FW: [Beowulf] Which distro for the cluster?

Robert G. Brown rgb at phy.duke.edu
Tue Jan 2 18:32:09 EST 2007


On Thu, 28 Dec 2006, Cunningham, Dave wrote:

> I notice that Scyld is notable by it's absence from this discussion.  Is
> that due to cost, or bad/no experience, or other factors?  There is a
> lot of interest in it around my company lately.

Scyld is a fine choice for a cluster, but not usually for a first time
learning cluster for non-professionals.  This is in part because it
costs money, and in part because it is designed to encapsulate a lot of
what one has to do to "make a cluster" to the point where it is nearly
entirely hidden from the user/administrator.  This is desireable from a
corporate point of view (although I personally think that one needs a
certain amount of actual cluster experience to get the most out of even
Scyld) but not so good for poor people seeking to learn.  It also limits
you at least somewhat to the particular parallel computing model that
Scyld itself embraces.

A good friend of mine at Duke uses Scyld for his biochemistry cluster,
and although he's been doing cluster computing for a rather long time
(close to 10 years at a guess, maybe even more) and COULD and HAS IN THE
PAST done it all himself, he really likes Scyld's general cluster
administration and encapsulation features.  Of course the grants that
fund the research are deep-pocketed enough to afford it, as well.  That
isn't always the case in academe, and it really isn't the case at home.

However, Don Becker is on the list and you've given him an open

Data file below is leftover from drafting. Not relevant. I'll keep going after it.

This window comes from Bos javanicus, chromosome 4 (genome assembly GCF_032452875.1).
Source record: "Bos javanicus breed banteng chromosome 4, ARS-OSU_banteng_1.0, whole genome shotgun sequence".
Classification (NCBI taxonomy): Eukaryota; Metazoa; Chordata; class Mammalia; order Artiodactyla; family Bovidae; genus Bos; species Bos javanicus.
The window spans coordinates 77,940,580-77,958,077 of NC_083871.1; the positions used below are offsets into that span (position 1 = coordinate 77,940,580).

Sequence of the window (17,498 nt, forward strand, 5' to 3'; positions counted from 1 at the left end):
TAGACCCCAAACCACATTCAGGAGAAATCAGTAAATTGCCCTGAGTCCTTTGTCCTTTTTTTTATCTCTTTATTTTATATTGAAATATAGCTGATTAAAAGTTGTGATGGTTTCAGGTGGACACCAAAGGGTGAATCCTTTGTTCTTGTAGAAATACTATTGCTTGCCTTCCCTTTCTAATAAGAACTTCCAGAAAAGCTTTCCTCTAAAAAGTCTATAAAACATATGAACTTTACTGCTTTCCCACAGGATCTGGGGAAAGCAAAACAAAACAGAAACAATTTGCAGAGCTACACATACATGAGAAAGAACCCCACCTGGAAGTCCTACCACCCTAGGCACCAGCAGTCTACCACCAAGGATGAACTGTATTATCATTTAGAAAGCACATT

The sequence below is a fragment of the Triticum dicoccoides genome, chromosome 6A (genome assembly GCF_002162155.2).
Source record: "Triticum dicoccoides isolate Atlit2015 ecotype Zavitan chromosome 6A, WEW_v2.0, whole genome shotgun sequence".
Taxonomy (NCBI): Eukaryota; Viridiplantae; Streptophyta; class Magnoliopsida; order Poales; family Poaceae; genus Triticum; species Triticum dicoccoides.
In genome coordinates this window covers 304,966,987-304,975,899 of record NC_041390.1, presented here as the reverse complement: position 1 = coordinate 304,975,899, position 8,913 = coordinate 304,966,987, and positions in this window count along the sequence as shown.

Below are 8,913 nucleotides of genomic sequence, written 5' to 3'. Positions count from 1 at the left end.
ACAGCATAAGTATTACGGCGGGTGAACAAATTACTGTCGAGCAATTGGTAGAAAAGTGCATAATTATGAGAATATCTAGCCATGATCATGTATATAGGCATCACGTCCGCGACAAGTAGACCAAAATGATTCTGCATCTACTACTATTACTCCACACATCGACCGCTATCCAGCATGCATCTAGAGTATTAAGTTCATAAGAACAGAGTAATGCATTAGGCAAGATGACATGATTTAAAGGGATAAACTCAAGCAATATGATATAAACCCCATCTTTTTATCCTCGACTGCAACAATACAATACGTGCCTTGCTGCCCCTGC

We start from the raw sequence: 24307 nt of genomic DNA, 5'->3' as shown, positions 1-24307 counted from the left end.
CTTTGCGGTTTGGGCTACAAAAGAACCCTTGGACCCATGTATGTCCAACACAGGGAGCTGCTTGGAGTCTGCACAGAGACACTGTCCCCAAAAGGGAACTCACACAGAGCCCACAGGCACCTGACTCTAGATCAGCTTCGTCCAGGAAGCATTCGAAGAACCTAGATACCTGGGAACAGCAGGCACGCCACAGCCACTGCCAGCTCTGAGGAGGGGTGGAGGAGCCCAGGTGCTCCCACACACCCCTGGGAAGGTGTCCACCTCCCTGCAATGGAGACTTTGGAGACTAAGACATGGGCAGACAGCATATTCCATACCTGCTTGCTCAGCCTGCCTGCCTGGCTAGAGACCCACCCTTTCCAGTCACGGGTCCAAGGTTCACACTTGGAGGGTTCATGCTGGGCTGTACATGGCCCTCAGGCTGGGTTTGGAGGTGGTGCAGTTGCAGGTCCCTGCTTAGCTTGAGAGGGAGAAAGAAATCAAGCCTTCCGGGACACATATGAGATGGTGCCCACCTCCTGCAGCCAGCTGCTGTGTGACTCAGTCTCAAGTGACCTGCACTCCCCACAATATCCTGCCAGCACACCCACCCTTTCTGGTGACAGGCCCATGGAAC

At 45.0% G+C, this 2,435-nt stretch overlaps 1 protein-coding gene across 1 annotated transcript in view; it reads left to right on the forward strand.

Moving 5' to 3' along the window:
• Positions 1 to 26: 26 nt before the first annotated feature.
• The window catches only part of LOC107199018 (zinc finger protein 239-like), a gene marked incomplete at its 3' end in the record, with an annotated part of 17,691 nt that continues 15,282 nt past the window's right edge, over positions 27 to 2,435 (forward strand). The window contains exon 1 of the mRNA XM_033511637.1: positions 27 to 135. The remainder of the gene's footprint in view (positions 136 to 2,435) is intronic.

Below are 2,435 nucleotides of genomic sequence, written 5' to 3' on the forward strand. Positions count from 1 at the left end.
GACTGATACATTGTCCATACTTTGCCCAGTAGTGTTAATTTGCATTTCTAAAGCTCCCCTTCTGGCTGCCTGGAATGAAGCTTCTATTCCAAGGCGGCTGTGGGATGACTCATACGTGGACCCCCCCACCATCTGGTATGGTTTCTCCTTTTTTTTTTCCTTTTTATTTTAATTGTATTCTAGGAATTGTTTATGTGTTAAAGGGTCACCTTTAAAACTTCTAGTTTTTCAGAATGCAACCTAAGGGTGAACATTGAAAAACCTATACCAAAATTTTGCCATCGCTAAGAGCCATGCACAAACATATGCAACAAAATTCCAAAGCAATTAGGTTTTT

invitation to present Scyld, who it is really designed and intended for,
and maybe even an overview of how it (currently) works.  Don?

    rgb

>
>  Dave Cunningham
>
> -----Original Message-----
> From: beowulf-bounces at beowulf.org [mailto:beowulf-bounces at beowulf.org]
> On Behalf Of Andrew M.A. Cater
> Sent: Thursday, December 28, 2006 8:40 AM
> To: beowulf at beowulf.org
> Subject: Re: [Beowulf] Which distro for the cluster?
>
> On Wed, Dec 27, 2006 at 06:46:25PM +0100, Chetoo Valux wrote:
>> Dear all,
>>
>> As a Linux user I've worked with several distros as RedHat, SuSE,
> Debian and
>> derivatives, and recently Gentoo.
>>
>> Now I face the challenge of building a HPC for scientific
> calculations, and
>> I wonder which distro would suit me best. As a Gentoo user, I've
> recognised
>> the power of customisation, optimisation and lightweight system, for
>> instance my 4 years old laptop flies like a youngster, and some
> desktops
>> too. So I thought about building the HPC nodes (8+1 master) with
> Gentoo ....
>>
>
> Don't use Gentoo unless you've a full, fast connection to the internet
> _AND_ you're prepared for your cluster to be internet connected while
> you build it. This IMHO.
>
> Scientific calculations: Quantian? Debian. Debian for the number of math
>
> and other packages and the ease of install. Over 8 nodes, it should be
> relatively easy to set up. But it depends what you want to do, what
> other users want to do etc. etc.
>
>> But then it comes the administration and maintenance burden, which for
> me it
>> should be the less, since my main task here is research ... so
> browsing the
>> net I found Rocks Linux with plenty of clustering docs and
> administration
>> tools & guidelines. I feel this should be the choice in my case, even
> if I
>> sacrifice some computation efficiency.
>
> Rocks / Warewulf perhaps. If you just want something you can
> build/update/maintain in your sleep, I'd still suggest Debian - if only
> because a _minimal_ install on the nodes is as small as you want it to
> be - and because it's fairly consistent. Your cluster - your choice but
> you may have to justify it to your co-workers.
>
> Andy
>>
>> Any advice on this will be appreciated.
>>
>> Chetoo.
>
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-- 
Robert G. Brown	                       http://www.phy.duke.edu/~rgb/
Duke University Dept. of Physics, Box 90305
Durham, N.C. 27708-0305
Phone: 1-919-660-2567  Fax: 919-660-2525     email:rgb at phy.duke.edu


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